Australian Medical Association (AMA) President, Dr Rosanna Capolingua, said the public hospital system was ?flat lining’ and the COAG meeting next week may be its last hope for resuscitation.
“Our hospital report card confirms an urgent need for the federal government to properly fund our hospitals into the future so that lives are not at risk. We know that there are 1,500 unnecessary deaths in Australia due to overcrowding in public hospitals,” Dr Capolingua said.
“The Rudd Government has acknowledged shortfalls in public health and confirmed its intention to ?deliver dramatic improvements in health care’. Well the commitment is welcome, but COAG is crunch time.
“Hospital bed capacity has been slashed by 67 percent in the past 20 years, and the impact of these cuts is biting deeply across the system.
“Emergency departments are over full. Corridors are lined with patients on trolleys because beds are simply not available ? one report showed three in four patients in emergency departments who needed to be admitted waited more than eight hours.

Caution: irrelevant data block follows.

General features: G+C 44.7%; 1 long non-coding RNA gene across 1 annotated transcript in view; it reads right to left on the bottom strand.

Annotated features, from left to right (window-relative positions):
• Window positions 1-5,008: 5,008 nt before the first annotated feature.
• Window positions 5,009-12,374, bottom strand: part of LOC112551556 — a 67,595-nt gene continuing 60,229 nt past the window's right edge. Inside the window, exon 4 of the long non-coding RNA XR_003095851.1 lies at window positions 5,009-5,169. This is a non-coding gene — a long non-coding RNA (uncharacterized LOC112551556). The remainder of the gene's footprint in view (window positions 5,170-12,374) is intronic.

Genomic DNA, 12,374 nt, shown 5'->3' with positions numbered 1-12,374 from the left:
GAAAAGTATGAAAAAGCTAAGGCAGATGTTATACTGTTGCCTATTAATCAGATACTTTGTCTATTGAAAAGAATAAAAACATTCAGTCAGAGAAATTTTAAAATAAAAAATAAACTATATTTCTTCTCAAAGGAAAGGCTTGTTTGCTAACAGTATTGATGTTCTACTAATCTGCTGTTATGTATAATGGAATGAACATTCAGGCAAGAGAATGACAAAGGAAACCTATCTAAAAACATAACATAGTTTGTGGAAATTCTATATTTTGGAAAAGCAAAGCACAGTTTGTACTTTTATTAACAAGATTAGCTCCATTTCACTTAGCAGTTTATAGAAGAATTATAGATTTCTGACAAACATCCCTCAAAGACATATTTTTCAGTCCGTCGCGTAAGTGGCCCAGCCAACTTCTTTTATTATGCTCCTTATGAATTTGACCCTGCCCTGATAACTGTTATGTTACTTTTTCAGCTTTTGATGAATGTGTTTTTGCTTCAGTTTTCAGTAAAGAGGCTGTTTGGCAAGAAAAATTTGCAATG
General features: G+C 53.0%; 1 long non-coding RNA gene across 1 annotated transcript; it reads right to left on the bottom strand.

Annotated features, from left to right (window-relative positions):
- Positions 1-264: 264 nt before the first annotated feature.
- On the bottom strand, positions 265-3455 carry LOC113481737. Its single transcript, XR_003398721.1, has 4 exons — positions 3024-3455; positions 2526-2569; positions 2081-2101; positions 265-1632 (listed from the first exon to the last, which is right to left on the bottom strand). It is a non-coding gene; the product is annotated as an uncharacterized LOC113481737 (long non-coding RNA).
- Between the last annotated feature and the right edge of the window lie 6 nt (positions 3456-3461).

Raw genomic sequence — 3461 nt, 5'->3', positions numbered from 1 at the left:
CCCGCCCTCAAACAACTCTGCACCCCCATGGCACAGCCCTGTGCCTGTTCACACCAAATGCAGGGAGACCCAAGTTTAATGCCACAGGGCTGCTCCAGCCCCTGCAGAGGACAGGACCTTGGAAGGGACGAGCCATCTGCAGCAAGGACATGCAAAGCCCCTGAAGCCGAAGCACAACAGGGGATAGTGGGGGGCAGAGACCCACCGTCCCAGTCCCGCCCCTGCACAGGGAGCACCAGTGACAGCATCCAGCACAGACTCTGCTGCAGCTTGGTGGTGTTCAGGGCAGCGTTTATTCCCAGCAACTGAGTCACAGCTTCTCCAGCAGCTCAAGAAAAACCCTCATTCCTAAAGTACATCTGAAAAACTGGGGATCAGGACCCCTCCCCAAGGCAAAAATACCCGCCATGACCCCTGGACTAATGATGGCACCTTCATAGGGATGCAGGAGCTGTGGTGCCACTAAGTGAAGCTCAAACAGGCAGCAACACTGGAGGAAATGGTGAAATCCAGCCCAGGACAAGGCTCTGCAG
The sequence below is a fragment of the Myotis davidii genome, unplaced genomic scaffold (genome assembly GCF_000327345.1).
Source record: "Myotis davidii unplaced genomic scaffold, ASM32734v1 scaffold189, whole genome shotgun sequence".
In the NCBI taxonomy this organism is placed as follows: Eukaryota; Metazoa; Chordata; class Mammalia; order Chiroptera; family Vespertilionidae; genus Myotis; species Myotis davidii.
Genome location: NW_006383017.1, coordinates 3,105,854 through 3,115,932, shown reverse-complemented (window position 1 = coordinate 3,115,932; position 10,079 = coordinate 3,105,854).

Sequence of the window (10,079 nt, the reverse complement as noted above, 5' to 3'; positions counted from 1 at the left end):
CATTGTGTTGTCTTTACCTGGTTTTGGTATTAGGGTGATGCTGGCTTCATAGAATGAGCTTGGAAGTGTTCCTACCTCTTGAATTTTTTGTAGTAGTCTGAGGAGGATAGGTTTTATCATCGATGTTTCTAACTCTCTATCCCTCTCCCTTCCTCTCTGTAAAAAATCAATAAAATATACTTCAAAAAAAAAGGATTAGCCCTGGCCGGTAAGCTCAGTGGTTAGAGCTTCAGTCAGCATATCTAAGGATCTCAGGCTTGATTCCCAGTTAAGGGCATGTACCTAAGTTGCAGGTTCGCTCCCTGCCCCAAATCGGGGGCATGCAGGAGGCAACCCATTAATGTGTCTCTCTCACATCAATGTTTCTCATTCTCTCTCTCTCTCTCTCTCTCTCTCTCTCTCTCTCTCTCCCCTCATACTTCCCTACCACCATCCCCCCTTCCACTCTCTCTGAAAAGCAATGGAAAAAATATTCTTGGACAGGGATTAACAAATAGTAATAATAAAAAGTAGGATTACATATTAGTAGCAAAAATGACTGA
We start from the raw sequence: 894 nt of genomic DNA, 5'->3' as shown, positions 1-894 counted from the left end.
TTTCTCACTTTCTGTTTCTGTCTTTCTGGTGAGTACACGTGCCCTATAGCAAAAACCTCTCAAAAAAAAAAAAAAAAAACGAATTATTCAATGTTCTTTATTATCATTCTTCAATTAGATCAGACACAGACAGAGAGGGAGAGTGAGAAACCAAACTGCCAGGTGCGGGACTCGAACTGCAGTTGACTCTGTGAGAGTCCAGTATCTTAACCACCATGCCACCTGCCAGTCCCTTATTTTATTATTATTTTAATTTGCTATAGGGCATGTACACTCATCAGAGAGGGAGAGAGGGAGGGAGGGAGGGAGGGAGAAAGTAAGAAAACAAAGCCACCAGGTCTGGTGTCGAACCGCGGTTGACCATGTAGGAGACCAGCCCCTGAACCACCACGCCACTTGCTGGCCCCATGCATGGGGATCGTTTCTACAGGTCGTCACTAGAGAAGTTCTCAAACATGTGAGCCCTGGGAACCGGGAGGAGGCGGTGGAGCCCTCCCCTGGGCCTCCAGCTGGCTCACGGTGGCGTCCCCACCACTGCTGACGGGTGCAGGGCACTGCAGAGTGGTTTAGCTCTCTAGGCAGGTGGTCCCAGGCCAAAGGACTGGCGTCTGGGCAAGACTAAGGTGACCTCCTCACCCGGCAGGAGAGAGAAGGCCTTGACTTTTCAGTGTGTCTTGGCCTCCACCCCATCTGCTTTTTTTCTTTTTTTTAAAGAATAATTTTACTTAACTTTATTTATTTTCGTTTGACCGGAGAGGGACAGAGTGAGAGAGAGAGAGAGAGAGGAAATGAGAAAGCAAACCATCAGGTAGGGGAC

“Of patients needing urgent treatment one third had to wait more than half an hour. This is simply unacceptable.
“More than 10 million people rely on the public hospital system. Today these Australians are being let down ? not by the amazingly dedicated staff in our hospitals, but by an ongoing refusal to properly support them. As we know the number of Australians needing public hospitals is liable to go up.”
Dr Capolingua said public hospitals are blessed with some of the most dedicated and professional staff in the country.
“The doctors work hard, doing their best for patients, but their dedication is taken for granted. Productivity increases are rewarded with funding cuts.
“Nation wide the shortfall is 3750 public hospital beds. This demands an immediate $3 billion injection ? an injection which will return the federal contribution to a 50/50 funding split with the states.
“This upcoming COAG meeting provides an historic opportunity to set this right, to provide the funding that is desperately needed and to recommit to the ideal that made Australia’s health system the best in the world. There can be no higher priority for government.
“Doctors and their patients around the country are looking to the Rudd government to deliver on health. We need more beds, not more words, and we need them now.”
Source: Australian Medical Association, Australia